The Eau Claire officer reviewed the public space cameras where McCandless said the alleged attack had taken place. The officer reported McCandless’s vehicle was not seen coming or going from the park and that the area is near a busy intersection with a large amount of vehicle and pedestrian traffic, according to the complaint.
A detective with the Eau Claire Police Department continued the investigation and noticed a significant amount of time had passed from when McCandless was last seen with Woodworth and when she appeared at the Spring Brook residence, the complaint states.
Eau Claire Police Department detectives continued to try to locate Woodworth, and based on the circumstances of McCandless’s arrival at the Spring Brook residence, the detectives became concerned about Woodworth’s safety, according to the complaint.
The next day, March 23, detectives decided to return to the Town of Spring Brook residence to interview the homeowner again and gather additional information.
At about 3 p.m. March 23, four detectives set out for the Town of Spring Brook, and as they were traveling on 430th Avenue, they saw a muddy road running to the south about a 40-acre parcel east of the residence where McCandless had arrived on foot.
As the other detectives were speaking with the homeowner, two detectives took a closer look and saw footprints on the muddy road that appeared to be barefoot or stocking footed because the footprints did not contain any shoe pattern. The detectives saw only one set of footprints, and they also observed tire tracks in the mud were not consistent with a farm truck or a farm implement, according to the complaint.
Because McCandless had been found covered in mud and had arrived at the residence on foot, the detectives walked up the side of the muddy road and saw a vehicle matching the description of McCandless’s vehicle, the complaint states.
As they moved closer, they noted the vehicle was a 2003 Chevy Impala, which was later confirmed to be McCandless’s vehicle. The driver’s side rear door was standing open, and clothing items were lying on the ground.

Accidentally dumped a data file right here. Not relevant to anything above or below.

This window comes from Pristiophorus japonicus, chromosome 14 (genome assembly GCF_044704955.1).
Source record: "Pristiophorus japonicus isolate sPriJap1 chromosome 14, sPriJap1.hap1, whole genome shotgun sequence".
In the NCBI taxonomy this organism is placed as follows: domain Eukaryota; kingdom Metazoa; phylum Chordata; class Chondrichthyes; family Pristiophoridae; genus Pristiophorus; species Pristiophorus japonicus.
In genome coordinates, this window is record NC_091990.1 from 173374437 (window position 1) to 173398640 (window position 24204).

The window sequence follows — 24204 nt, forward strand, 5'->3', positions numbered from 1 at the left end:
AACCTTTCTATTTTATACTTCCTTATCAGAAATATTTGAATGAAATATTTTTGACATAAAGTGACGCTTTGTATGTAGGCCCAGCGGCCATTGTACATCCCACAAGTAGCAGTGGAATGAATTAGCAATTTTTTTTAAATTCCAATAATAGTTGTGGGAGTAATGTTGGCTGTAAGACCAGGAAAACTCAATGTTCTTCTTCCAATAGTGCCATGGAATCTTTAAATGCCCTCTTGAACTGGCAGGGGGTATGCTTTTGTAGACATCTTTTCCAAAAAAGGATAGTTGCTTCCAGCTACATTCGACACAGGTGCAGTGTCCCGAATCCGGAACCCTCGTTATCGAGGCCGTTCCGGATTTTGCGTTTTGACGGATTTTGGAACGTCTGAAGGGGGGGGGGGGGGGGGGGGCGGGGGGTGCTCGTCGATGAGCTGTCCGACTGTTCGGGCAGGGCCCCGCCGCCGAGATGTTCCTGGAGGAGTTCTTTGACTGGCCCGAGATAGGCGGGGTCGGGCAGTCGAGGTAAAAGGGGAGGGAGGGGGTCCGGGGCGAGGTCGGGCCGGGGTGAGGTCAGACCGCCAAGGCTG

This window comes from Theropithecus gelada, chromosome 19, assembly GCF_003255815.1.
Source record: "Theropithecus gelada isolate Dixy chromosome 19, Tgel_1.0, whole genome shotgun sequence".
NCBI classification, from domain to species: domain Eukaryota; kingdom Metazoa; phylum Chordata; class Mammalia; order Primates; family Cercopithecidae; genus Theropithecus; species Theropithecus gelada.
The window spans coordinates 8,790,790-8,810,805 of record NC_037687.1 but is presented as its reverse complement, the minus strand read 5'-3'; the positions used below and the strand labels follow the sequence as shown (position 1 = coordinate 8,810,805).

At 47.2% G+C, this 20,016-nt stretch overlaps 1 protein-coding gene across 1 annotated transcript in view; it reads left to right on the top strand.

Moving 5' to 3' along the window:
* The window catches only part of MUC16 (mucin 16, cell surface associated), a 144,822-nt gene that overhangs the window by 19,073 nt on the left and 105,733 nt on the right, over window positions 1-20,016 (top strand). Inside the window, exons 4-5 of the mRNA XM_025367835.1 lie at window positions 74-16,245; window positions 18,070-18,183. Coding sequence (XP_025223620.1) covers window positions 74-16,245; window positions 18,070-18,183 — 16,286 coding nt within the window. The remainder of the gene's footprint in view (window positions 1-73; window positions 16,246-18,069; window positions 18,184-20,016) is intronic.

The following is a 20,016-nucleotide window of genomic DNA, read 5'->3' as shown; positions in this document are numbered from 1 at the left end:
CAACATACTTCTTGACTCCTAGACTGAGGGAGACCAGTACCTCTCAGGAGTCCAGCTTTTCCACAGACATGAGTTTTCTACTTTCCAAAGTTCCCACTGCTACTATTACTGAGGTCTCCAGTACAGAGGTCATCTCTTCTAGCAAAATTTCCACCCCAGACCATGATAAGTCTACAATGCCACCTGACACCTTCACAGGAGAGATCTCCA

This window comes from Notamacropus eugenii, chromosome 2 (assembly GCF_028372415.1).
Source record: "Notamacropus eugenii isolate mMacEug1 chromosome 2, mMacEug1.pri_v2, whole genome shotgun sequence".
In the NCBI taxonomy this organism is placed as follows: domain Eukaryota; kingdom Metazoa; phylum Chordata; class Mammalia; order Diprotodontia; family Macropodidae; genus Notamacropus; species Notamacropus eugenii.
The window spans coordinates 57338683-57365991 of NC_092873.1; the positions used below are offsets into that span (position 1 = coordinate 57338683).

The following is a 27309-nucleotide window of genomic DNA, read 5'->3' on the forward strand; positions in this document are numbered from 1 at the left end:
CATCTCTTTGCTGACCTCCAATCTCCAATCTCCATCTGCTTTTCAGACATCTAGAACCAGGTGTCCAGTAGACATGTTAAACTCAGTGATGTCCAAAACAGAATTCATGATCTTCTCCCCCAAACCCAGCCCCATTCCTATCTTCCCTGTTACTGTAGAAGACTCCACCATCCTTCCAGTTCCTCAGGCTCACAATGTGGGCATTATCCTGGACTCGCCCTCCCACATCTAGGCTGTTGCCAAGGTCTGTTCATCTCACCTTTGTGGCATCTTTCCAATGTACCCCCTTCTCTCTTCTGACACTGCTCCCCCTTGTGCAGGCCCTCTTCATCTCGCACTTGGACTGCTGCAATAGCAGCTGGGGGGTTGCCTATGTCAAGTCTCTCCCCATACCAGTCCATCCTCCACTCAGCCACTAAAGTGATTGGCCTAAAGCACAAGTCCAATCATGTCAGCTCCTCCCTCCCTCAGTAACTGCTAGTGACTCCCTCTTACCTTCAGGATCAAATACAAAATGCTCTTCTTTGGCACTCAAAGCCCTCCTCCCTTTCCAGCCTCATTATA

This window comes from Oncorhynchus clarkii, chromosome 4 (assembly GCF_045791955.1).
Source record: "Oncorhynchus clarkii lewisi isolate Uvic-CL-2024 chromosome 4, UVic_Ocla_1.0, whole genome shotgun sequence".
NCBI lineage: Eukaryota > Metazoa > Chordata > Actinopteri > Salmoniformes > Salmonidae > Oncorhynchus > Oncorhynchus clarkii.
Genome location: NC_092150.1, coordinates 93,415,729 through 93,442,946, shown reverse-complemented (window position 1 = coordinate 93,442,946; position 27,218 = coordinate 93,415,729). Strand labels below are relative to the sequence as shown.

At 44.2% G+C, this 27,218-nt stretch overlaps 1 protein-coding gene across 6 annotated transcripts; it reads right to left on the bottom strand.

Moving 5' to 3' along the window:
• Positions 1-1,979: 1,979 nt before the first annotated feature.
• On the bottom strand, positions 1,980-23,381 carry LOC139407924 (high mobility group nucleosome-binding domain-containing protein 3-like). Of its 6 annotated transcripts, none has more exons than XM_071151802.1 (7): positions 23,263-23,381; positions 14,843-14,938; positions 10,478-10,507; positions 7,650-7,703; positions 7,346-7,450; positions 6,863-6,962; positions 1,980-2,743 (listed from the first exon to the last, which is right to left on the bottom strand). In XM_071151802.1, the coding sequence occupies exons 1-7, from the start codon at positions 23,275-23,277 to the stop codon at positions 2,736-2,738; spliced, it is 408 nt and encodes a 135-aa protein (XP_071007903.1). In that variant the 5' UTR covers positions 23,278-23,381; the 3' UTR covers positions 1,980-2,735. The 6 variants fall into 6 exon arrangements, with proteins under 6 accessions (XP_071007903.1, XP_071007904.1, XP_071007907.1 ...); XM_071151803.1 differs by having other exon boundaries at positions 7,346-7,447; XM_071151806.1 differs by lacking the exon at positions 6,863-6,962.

As the detectives approached the vehicle, they could see the head and upper torso of an individual lying partially out of the driver’s side rear door, and it was apparent the person was deceased. There was blood around the vehicle and no signs of life. The detectives determined there were no other victims, so they backed out of the area to preserve what they believed to be a crime scene, according to the complaint.
On March 24, an autopsy was conducted at the Ramsey County Medical Examiner’s Office.
The deceased subject was identified as Alexander L. Woodworth, and the preliminary report indicates the cause of death was multiple sharp force injuries. The manner of death was homicide. The report indicated there were sixteen stab wounds on Woodworth’s body, according to the complaint.
Investigators from Dunn County and the Eau Claire Police Department spoke with McCandless at Mayo-Eau Claire on March 24.
McCandless said she had driven to Woodworth’s residence to return some items. They had decided they wanted to talk and went to a public place. McCandless and Woodworth eventually ended up on 430th Avenue in the Town of Spring Brook where they got stuck in the mud on the dirt road, according to the complaint.
McCandless said Woodworth attacked her in the vehicle and carved the word “boy” into her arm. McCandless said she grabbed the blade of the knife, was able to get it away from Woodworth, and said she stabbed Woodworth “anywhere and everywhere.” McCandless told investigators, “I just started stabbing anything I could, everywhere,” the complaint states.
When investigators asked McCandless again how the word “boy” got on her arm, McCandless did not respond. When investigators asked McCandless if Woodworth put the word on her arm as she had said earlier, she answered “no” and admitted she had put the word on her arm in the car after she had stabbed Woodworth, according to the complaint.